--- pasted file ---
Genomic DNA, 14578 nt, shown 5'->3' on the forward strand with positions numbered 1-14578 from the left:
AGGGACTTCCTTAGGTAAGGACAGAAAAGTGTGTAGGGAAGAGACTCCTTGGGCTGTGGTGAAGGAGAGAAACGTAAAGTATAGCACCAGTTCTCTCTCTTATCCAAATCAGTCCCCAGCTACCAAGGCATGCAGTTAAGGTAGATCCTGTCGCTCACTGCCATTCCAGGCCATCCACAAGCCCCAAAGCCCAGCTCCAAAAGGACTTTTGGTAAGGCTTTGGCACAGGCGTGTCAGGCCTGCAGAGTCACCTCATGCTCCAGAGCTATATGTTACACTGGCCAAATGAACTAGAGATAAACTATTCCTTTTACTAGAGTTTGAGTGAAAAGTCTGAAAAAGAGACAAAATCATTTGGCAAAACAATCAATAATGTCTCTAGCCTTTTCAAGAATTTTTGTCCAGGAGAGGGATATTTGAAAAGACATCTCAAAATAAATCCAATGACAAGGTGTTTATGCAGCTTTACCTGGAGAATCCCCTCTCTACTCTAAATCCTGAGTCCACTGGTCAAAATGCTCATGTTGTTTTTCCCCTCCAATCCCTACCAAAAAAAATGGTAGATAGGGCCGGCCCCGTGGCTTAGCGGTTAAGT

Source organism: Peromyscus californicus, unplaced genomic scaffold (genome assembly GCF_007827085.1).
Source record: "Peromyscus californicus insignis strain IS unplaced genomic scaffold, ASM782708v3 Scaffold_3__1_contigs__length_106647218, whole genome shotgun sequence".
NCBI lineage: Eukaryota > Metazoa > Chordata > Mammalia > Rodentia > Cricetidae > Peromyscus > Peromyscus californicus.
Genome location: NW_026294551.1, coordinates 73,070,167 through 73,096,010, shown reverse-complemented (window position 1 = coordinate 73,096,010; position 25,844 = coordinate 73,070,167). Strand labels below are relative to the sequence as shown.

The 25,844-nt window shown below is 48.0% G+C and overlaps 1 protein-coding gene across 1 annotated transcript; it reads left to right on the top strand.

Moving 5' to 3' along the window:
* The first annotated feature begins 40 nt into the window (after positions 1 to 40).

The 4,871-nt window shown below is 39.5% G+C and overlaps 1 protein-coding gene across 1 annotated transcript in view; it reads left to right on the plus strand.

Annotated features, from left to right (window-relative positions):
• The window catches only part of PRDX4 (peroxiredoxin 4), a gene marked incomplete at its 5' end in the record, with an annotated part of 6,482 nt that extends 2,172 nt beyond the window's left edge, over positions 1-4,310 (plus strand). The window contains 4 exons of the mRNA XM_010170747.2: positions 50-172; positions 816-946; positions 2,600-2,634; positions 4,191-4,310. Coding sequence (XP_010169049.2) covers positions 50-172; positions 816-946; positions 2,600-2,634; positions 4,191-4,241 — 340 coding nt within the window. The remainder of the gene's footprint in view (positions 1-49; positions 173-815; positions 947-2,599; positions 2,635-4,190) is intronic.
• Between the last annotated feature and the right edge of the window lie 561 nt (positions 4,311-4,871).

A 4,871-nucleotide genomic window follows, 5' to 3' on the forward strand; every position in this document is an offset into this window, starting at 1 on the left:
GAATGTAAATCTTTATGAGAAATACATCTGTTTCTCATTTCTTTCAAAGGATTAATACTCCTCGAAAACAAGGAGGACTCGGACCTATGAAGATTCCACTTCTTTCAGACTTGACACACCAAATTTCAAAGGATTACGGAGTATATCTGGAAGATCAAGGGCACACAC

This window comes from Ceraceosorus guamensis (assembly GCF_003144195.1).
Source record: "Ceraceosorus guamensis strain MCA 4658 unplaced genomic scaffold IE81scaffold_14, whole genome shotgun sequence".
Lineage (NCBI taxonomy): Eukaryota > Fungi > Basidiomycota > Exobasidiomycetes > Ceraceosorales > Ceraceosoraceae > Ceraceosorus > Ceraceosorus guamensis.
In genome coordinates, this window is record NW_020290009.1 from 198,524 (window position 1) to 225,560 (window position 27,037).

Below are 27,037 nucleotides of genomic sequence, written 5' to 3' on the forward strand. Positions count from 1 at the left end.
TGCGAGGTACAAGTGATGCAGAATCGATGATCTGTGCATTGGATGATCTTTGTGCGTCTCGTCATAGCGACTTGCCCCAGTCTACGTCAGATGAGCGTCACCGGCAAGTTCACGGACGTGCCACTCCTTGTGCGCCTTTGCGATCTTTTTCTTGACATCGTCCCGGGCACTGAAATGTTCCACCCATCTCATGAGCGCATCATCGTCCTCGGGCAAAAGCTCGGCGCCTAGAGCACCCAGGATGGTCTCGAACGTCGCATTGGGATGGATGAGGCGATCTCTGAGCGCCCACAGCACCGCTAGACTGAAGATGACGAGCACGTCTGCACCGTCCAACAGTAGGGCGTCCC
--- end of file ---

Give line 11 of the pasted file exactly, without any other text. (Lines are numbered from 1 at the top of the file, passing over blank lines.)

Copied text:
Annotated features, from left to right (window-relative positions):